If businesses are to take corporate sustainability seriously, they will need to add relevant sustainability expertise to their boards, argue Nicolas Sauviat and Sanjini Jain.
Nicolas Sauviat and Sanjini Jain are researchers at the World Benchmarking Alliance (WBA).
On 1 June, the European Parliament is due to take a plenary vote on a Corporate Sustainability Due Diligence Directive (CSDDD), legislation which aims to foster sustainable and responsible corporate behaviour throughout global value chains. If it’s formally adopted, it will require companies to identify – and, where necessary, prevent, end or mitigate – the adverse impacts of their activities on human rights, in terms of issues like child labour and worker exploitation, as well as the environment, for problems like pollution and biodiversity loss.
The Kunming-Montreal Global Biodiversity Framework (GBF) was heralded internationally as the ‘Paris moment’ for nature to lead the world towards a more harmonious relationship between nature, people and the economy. If we have any hope of living up to this moment and fulfilling the Sustainable Development Goals (SDGs) – the blueprint for how we achieve a better, fairer and greener world in the short time left – the private sector must take responsibility for its actions.
One key issue in this vote up for debate is whether now is the time to challenge boardroom’s traditional focus on generating wealth for its shareholders, and to reorientate their focus to provide value for all its stakeholders.
With scientists projecting that the crucial 1.5°C global average temperature threshold will be temporarily breached in just five years, we are running out of time to change direction. But do boards have the needed skills and expertise are required to meet this challenge, and should legislation be used to accelerate their action?
This could be a crucial moment to close the corporate accountability gap on sustainability. As things stand, business action remains largely voluntary. And yet, we cannot keep this planet viable for life without the private sector.
At the World Benchmarking Alliance (WBA), we assess corporate progress against the SDGs. From our experience we know that company boards are key to action on sustainability. Only by ensuring that they have the right knowledge and expertise can the accountability gap be closed, and progress made.
As things stand, most big companies have set sustainability targets. Many have pledged to a net-zero carbon objective. However, very few actually provide the necessary details on how they will go about accomplishing these ambitions. The data reported by businesses often lacks substance. Knowingly or not, many companies oversell their sustainability credentials.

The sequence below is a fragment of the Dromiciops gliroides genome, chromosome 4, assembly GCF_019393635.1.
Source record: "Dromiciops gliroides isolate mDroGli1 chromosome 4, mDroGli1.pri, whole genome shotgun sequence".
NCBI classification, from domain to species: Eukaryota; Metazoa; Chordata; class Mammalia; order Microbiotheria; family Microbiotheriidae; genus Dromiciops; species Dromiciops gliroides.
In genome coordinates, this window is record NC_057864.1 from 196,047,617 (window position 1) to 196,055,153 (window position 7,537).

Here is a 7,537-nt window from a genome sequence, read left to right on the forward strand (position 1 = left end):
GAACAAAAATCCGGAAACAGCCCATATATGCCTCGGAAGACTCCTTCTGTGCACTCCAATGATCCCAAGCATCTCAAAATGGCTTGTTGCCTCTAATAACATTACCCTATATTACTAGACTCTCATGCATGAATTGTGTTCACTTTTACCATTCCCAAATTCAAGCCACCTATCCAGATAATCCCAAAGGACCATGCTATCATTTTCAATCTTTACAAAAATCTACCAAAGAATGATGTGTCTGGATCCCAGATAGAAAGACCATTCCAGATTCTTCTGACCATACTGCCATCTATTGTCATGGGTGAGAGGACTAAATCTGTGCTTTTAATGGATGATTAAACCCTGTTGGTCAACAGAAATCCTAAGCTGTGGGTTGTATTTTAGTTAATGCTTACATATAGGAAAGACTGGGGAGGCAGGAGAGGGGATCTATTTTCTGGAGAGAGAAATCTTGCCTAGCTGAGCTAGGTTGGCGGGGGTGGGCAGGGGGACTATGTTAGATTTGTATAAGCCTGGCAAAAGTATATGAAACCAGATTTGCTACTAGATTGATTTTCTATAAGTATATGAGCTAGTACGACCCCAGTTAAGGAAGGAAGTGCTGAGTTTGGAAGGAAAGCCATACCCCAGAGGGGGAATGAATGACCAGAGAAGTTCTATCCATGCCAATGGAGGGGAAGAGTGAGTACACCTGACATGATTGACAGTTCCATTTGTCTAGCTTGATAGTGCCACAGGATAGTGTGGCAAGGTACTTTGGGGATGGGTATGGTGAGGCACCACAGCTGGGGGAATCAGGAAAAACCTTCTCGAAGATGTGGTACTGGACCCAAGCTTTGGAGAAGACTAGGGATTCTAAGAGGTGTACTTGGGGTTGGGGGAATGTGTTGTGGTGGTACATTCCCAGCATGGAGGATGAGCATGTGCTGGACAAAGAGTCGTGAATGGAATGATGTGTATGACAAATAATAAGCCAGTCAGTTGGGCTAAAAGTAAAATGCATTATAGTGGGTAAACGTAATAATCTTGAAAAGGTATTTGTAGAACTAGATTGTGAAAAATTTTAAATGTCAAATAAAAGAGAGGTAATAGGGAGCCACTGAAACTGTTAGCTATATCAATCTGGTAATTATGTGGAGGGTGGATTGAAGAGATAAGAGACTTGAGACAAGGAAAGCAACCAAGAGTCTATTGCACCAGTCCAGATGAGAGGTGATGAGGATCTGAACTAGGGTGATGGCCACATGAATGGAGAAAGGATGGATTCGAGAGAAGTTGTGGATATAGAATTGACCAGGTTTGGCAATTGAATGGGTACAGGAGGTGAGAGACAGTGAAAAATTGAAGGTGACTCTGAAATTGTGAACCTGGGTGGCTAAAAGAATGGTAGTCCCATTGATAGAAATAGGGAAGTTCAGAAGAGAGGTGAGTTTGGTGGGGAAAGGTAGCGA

A major reason for this is a skill and knowledge gap, especially within companies’ top executive forces. This impacts the boardroom’s understanding and subsequent ability to address Environmental, Social and Governance (ESG) risks. Indeed, a recent survey by the professional services experts at PwC found that only 27% of boards fully understand ESG risks.
Our own research delivered even worse findings. Assessing corporate progress on protecting the natural world, WBA’s Nature Benchmark examined the governance structures of 400 of the world’s largest companies. It looked into whether they have accountability systems in place for achieving their sustainable development goals – including governance bodies with the right expertise to understand the material pressures on nature created by their business activities.
While nearly 70% of companies assigned responsibility for their sustainability strategy to their board, just 2% of boards possessed the relevant sustainability expertise. This stark discrepancy highlights the fact that boards are accepting their sustainability responsibility without a clear understanding of what it actually entails.
Boards must rapidly adapt to their new sustainability role, lest they become an obstacle to their companies’ futures. In this context, we desperately need corporate board members with CVs beyond banking and accounting. Specialist scientific committees can also help provide boards with credible information.
Businesses should ensure that boards have the expertise to tackle their most relevant sustainability topics. This could be done by demonstrating that they have undertaken training by a certified organisation. Alternatively, they could have board members with previous experience in specialist organisations, like consulting firms or NGOs, or have authored academic studies.
As we hurtle towards irreversible environmental tipping points, we hope that European legislators pass the CSDDD with a legal mandate for boards to have a duty to oversee and sign off on their due diligence policies. This mandate should be accompanied by further guidance to ensure boards demonstrate relevant ESG expertise. That’s how to close the corporate accountability gap on sustainability and drive action.
Now is the time for boardrooms to shift from their traditional focus on generating wealth for their shareholders towards generating value for all stakeholders. After all, no company will profit from an uninhabitable planet.